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Qual Life Res. 1995 Feb;4(1):3-11.

Translation and validation of a quality of life instrument for Hispanic American cancer patients: methodological considerations.

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  • 1Department of Medicine, UCLA-San Fernando Valley Program, Sepulveda 91343, USA.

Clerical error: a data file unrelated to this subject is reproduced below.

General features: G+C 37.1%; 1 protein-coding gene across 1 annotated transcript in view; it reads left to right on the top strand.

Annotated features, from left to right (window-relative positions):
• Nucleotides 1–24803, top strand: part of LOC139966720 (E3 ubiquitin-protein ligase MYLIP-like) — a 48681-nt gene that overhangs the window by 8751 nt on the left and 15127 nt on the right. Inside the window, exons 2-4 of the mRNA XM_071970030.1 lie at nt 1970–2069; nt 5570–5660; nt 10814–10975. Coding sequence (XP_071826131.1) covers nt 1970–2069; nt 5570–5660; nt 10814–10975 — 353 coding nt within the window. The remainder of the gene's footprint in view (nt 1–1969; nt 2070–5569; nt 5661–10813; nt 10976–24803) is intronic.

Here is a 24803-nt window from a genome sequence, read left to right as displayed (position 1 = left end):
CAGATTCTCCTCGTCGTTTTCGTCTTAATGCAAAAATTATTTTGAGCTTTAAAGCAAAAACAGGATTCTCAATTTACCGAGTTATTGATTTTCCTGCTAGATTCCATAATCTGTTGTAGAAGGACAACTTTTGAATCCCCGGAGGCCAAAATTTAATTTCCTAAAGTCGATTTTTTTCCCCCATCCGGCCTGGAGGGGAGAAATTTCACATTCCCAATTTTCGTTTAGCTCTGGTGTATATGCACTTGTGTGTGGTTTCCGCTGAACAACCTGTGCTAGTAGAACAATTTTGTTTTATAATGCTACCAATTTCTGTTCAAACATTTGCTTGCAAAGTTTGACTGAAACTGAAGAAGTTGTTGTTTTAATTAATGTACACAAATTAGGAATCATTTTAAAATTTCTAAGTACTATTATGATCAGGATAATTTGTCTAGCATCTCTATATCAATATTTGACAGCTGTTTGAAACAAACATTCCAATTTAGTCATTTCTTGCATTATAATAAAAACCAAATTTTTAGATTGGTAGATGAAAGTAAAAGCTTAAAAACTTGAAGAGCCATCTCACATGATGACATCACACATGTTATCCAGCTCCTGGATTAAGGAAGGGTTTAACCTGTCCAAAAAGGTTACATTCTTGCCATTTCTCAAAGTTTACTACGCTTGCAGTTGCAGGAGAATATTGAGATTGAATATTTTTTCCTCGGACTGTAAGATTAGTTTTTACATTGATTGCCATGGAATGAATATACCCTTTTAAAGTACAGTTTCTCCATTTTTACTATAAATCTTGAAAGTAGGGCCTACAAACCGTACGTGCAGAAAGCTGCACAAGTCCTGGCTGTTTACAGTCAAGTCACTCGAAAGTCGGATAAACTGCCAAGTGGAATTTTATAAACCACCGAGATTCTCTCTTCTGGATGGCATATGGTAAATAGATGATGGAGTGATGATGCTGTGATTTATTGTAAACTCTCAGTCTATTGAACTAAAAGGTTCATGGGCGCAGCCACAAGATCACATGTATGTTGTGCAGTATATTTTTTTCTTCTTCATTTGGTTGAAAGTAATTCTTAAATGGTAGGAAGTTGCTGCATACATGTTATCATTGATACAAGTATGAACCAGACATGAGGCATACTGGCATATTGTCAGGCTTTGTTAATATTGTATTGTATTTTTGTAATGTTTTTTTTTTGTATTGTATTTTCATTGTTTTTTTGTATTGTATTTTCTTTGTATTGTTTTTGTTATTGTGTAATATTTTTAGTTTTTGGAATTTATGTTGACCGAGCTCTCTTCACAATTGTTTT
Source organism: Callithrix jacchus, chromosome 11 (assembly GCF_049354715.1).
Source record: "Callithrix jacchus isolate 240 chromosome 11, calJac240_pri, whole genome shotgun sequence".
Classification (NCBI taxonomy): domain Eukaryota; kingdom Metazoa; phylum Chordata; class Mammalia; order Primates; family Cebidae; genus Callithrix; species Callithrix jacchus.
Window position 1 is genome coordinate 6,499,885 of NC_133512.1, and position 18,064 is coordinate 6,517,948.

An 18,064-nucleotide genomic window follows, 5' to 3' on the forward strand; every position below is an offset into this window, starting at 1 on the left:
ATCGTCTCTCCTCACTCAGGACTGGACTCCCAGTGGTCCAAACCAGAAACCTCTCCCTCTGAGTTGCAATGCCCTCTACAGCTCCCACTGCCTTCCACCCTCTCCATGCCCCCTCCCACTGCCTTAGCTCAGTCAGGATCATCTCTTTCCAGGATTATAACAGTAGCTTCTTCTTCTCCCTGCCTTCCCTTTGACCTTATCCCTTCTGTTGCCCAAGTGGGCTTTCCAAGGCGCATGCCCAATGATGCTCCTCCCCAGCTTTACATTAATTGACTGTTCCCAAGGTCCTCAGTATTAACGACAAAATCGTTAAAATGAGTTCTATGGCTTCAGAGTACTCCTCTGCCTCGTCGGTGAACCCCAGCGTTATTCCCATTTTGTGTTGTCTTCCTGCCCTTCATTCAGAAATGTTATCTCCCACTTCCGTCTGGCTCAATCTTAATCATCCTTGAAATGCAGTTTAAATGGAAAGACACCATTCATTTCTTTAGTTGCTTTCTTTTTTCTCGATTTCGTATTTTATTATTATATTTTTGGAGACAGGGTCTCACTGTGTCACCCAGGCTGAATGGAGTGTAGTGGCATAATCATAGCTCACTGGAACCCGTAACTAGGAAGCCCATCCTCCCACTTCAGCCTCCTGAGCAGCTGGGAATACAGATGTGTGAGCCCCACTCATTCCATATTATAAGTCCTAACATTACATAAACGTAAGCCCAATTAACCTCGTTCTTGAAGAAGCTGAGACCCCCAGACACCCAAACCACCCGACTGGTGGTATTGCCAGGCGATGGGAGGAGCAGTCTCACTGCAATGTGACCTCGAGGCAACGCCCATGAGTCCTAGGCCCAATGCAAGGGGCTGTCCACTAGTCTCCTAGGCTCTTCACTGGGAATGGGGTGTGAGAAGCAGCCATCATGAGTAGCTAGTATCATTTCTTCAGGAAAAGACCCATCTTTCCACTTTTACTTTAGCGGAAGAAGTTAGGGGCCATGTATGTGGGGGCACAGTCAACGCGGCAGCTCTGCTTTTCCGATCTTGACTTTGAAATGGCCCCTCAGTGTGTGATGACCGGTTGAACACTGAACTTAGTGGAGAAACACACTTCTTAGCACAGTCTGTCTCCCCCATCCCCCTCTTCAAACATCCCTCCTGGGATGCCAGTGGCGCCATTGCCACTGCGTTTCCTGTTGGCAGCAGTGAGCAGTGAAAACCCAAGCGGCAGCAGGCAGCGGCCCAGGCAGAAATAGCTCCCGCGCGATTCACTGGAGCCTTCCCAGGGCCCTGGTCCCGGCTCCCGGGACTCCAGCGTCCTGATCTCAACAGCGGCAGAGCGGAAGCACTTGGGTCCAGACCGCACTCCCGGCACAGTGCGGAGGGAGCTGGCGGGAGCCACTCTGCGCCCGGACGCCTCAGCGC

The increasing diversity of the US population has drawn attention to the need for the development of quality of life tools that are appropriate for special populations, including Hispanic Americans, Asian Pacific Islanders, and Native Americans. The Hispanics are one of the fastest growing of these special populations, and this group includes persons who have lived in the USA for many generations, as well as recent immigrants. Both language and culture are important to consider when developing a quality of life tool for Hispanics. The initial aims of this study were to develop a Spanish translation of the CAncer Rehabilitation Evaluation System (CARES), perform content and construct validation of the Spanish CARES in Spanish-speaking and bilingual patients with cancer, and provide descriptive data on the rehabilitation needs and quality of life of these patients. However, in performing this study we encountered a number of methodological problems that had not been previously described in the literature, including the need for idiomatic translations, lack of familiarity with questionnaires, low acculturation and low literacy rates among Hispanic cancer patients in the southwestern USA. We suggest a number of practical considerations for future investigators planning to develop quality of life tools for this special population.

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